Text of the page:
With the breeders still gaga for Fifty Shades of Grey, we thought it was time for someone to highlight good erotica for queer folks.
Little did we know managing to come up with a list of books that not only read well, but aroused passions, and maybe even expanded your mind, was so, well, hard.
But we think we’ve found som titles that’ll make your summer scorching in a whole new way.
Got a favorite dirty summer read? Share it in the comments!
Click through for some sexy summer reads!
Purgatory: A Novel of the Civil War
Bear Bones Books
What It’s About: Don’t call it bearotica, although Mann has certainly contributed to a growing sub-genre devoted to burly men with his beautifully crafted and sensual stories set in rural Appalachia. (Check out his History of Barbed Wire collection and the upcoming Desire & Devour: Stories of Blood & Sweat for more). Purgatory is historical fiction, focusing on a bloody Civil War battle in Virginia’s Shenadoah Valley. Did we mention it’s seen through the eyes of a young man discovering the joys of BDSM through torturous military training?
Just a Taste: “His thighs stiffen, his hands grip the back of my head, he heaves against my face, and my mouth floods with the milk of him, surge after surge I gulp down…”
Every Time I Think of You
CreateSpace Independent Publishing
What It’s About: This a story of first love and self-discovery set in 1979 suburbia was a 2012 Lambda Literary Award finalist, and some may think it’s more romance than erotica. But it starts off with a hot-and-heavy sex scene in the woods and just builds from there.
Just a Taste: “Our prolonged wet kiss didn’t end until he’d clutched both our dicks to near completion. In a moment of inspiration, he tugged me by my erection closer to the tree, where we both spewed onto its trunk.”
Edited by Richard Labonte
Bold Stroke Books
What It’s About: Four authors re-imagine the past, when “gay” wasn’t an identity but men often found comfort in each others arms. In “Heaven on Earth,” Simon Sheppard delivers a vignette about young lovers on a murderous crime spree in the 1930s, while Dale Chase’s “Tender Mercies” sees a failed prospector sell his ass for nuggets.
Just a Taste: “My only stipulation: set your stories in the days before Stonewall. For Simon, that was Depression-era America and sex on the run; for Jeff, the Civil War, where soldiers were more than bunkmates; for Dale, California’s old-timey Gold Rush, where desperate fortune-seekers found release with the camp “boy”; and for David, the very queer era of Sodom and Gomorrah—four worlds the authors never lived in, but which they researched with diligence.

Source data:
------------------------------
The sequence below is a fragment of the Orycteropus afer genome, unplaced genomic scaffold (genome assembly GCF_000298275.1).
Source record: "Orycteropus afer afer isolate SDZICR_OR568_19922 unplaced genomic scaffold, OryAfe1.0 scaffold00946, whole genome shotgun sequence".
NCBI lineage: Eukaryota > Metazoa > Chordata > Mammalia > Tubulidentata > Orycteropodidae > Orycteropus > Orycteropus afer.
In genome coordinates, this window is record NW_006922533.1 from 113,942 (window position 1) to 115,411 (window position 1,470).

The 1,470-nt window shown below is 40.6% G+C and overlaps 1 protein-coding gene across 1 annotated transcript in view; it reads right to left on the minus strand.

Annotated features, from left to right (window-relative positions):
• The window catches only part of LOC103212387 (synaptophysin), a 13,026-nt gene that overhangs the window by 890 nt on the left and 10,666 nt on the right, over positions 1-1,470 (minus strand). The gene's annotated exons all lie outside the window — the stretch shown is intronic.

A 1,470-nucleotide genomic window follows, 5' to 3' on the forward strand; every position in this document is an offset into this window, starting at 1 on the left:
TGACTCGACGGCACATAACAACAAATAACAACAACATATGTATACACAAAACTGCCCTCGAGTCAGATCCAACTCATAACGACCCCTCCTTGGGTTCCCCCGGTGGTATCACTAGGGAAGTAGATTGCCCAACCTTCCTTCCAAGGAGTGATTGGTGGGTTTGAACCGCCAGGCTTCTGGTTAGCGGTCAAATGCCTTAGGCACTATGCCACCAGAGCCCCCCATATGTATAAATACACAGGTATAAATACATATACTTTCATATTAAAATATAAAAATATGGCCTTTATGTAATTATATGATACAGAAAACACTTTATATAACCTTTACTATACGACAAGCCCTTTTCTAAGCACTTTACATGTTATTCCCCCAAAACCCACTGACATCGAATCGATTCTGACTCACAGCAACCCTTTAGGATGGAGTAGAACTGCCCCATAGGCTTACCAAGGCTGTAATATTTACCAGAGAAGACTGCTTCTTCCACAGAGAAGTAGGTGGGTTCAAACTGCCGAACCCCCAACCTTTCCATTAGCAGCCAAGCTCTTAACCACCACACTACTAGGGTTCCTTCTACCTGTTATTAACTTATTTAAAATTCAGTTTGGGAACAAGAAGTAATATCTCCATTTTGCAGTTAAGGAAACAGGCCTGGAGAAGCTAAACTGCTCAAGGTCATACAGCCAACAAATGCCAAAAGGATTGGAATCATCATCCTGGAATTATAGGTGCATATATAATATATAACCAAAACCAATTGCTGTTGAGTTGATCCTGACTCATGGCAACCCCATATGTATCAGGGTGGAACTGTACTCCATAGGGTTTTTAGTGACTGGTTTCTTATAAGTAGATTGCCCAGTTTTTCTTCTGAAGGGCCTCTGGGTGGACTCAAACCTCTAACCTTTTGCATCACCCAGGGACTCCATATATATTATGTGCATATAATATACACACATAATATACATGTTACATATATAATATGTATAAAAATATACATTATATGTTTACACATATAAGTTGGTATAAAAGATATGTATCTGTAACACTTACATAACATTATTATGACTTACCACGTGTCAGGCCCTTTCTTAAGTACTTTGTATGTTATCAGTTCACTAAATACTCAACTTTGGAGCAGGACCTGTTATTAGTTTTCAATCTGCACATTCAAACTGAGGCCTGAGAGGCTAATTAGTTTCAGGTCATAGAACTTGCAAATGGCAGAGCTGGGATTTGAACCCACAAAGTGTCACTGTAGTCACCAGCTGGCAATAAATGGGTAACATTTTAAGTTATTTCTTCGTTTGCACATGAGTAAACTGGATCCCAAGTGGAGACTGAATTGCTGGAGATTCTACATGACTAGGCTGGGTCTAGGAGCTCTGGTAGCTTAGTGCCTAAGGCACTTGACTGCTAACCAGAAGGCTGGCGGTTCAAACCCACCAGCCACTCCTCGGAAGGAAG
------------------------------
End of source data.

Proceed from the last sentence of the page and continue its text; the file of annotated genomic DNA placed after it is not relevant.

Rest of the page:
The result? Lots and lots of sex, to be sure, supplemented with an authenticity of settings that reminds us that queers are everywhere—and have been ‘everywhen.'” —From the introduction by Richard Labonte
The Healing & the Dying
What It’s About? Tired of Twilight teasing you with its hetero love triangle? This is the second installment of a queer vampire-werewolf fantasy series written in a similar vein (sorry). That means that, though the boys will do stuff Edward and Bella only dreamed of, there’ll be a lot of protracted romance and drama before anyone gets down to fucking.
Fun trivia: L.A. Witt is a pen name the writer uses for gay smut—for bisexual/lesbian erotica, it’s “Lauren Gallagher.” (In reality, the author is a married lady who lives on a military base in the South Pacific.)
Just a Taste: “I fought my pack and my clan for the right to bond with Ian instead of Selena, and now what? Ian and I were no longer bonded. Ian was no longer human.”
Take Me There: Trans and Genderqueer Erotica
Edited by Tristan Taormino
What It’s About? This is erotica by, for, and about FTMs, MTFs, genderqueers, two-spirits, the intersexed and gender-variant people. Forget about passing—this is about embracing differences in a sexual context. Contributors include Pat Califia,Kate Bornstein, Rachel Kramer Bussel and Andrea Zanin, who gives us “The Perfect Gentleman,” a story of a baby butch dyke and the trans woman she picks up in a small town.
Just a Taste: “There was something about the way she touched me that made it clear she was touching the body I felt I had rather than the one I actually had. Oh, my god, her hands felt so good.” —from “The Perfect Gentleman”
City of Night
What It’s About? Published in 1963, this groundbreaking book changed the way many gay men thought of literature, allowing for generations to explore their lives in authentic ways. Sometimes called the rent boy’s On the Road, Night explored an urban underworld of drag queens and hustlers—from New York City to New Orleans and beyond. Not altogether anthropological, it does offer a glimpse into a world that feels long gone.
Just a Taste: The book served as an inspiration for Gus Van Sant’s My Own Private Idaho, where the line “Once you stop going for money, you start growing wings” was directly lifted from Night